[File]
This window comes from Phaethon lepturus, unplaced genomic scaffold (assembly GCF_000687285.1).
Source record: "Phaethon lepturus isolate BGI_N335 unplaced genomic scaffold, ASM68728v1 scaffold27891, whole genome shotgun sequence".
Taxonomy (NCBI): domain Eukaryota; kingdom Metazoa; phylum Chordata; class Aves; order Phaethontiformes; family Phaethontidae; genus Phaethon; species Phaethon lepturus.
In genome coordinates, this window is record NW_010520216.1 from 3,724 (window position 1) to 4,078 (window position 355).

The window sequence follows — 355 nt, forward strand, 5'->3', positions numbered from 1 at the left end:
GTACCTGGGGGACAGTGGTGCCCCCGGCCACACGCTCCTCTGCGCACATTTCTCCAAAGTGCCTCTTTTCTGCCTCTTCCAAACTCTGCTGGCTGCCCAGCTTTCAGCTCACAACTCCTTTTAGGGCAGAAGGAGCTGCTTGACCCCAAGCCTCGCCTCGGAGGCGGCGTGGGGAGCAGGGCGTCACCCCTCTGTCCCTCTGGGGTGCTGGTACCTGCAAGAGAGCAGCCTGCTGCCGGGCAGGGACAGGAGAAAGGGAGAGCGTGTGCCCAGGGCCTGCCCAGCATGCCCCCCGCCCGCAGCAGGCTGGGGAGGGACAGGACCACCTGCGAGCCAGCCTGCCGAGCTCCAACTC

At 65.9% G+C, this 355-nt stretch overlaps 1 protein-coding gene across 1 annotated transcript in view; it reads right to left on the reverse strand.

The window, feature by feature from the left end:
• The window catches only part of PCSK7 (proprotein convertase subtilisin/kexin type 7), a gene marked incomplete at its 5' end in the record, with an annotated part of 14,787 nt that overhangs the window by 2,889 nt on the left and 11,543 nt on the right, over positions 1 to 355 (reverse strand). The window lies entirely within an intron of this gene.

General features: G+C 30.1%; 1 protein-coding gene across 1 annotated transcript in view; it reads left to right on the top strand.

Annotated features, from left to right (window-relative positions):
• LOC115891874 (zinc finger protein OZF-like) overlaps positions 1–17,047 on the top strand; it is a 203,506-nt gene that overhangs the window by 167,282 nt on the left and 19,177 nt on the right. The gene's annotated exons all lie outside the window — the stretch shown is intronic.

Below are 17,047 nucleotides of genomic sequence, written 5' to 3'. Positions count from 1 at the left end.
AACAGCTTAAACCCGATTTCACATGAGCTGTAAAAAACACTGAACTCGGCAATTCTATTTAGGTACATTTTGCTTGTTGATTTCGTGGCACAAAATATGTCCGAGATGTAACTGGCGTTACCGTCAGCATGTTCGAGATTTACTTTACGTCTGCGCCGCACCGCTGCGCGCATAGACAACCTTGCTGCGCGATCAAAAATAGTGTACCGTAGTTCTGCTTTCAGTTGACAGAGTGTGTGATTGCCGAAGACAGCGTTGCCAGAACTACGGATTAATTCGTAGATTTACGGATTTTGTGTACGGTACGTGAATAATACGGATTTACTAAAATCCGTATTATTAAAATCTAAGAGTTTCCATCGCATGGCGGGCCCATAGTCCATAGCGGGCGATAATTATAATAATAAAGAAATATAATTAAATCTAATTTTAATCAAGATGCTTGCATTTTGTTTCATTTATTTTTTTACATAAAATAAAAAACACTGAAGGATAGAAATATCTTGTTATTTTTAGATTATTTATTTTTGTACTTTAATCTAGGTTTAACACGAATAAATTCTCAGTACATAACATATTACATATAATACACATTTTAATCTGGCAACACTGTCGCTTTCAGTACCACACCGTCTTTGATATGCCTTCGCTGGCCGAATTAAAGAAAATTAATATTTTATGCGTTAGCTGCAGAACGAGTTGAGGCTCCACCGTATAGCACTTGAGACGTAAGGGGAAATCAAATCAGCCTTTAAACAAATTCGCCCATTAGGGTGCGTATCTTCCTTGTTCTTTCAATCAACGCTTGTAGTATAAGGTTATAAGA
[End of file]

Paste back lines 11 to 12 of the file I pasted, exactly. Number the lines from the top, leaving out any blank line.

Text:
Annotated features, from left to right (window-relative positions):
• LOC115891874 (zinc finger protein OZF-like) overlaps positions 1–17,047 on the top strand; it is a 203,506-nt gene that overhangs the window by 167,282 nt on the left and 19,177 nt on the right. The gene's annotated exons all lie outside the window — the stretch shown is intronic.